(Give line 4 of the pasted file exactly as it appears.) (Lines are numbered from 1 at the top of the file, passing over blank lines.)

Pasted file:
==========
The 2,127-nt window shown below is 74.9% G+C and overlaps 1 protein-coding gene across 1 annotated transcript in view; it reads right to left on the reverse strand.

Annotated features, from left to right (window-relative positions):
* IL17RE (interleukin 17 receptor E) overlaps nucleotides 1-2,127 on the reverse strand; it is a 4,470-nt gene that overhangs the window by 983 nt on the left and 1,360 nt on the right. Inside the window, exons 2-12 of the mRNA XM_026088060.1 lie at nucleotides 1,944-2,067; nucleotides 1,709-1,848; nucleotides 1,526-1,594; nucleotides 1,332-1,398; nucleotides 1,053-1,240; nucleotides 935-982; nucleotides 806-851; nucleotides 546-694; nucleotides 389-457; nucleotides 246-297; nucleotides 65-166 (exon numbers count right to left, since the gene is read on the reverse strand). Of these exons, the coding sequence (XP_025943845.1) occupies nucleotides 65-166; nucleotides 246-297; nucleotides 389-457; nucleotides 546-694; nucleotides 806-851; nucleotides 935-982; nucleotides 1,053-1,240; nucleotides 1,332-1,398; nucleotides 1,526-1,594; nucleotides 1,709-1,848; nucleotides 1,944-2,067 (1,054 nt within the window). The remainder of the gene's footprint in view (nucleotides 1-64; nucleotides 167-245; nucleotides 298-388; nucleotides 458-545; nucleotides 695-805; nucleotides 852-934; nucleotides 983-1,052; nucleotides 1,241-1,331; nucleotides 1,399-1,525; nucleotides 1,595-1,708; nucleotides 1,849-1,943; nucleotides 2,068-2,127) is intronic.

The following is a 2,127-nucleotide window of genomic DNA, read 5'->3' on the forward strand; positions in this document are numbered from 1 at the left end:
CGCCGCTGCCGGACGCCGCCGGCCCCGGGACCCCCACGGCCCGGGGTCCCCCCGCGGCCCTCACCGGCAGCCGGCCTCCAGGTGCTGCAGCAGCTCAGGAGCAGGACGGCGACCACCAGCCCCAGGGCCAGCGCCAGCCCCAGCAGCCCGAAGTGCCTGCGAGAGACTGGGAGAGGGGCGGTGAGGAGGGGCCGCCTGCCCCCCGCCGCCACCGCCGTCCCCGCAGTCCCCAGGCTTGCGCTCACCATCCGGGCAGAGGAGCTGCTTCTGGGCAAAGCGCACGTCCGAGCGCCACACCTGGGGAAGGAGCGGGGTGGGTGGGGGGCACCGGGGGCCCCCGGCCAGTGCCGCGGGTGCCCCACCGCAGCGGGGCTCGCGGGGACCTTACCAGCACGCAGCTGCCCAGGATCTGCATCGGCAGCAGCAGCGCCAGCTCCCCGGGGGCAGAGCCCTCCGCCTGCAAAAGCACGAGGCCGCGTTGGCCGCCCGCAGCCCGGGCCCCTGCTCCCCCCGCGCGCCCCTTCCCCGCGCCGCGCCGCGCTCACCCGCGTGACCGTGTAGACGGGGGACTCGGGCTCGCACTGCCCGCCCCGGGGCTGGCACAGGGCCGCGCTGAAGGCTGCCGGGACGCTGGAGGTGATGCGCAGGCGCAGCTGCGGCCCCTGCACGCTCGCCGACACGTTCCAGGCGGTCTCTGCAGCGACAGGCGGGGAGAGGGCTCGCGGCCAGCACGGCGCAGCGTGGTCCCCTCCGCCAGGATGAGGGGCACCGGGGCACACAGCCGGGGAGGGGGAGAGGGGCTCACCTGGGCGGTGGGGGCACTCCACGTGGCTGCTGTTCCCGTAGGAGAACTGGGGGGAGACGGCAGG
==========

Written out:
The following is a 2,127-nucleotide window of genomic DNA, read 5'->3' on the forward strand; positions in this document are numbered from 1 at the left end: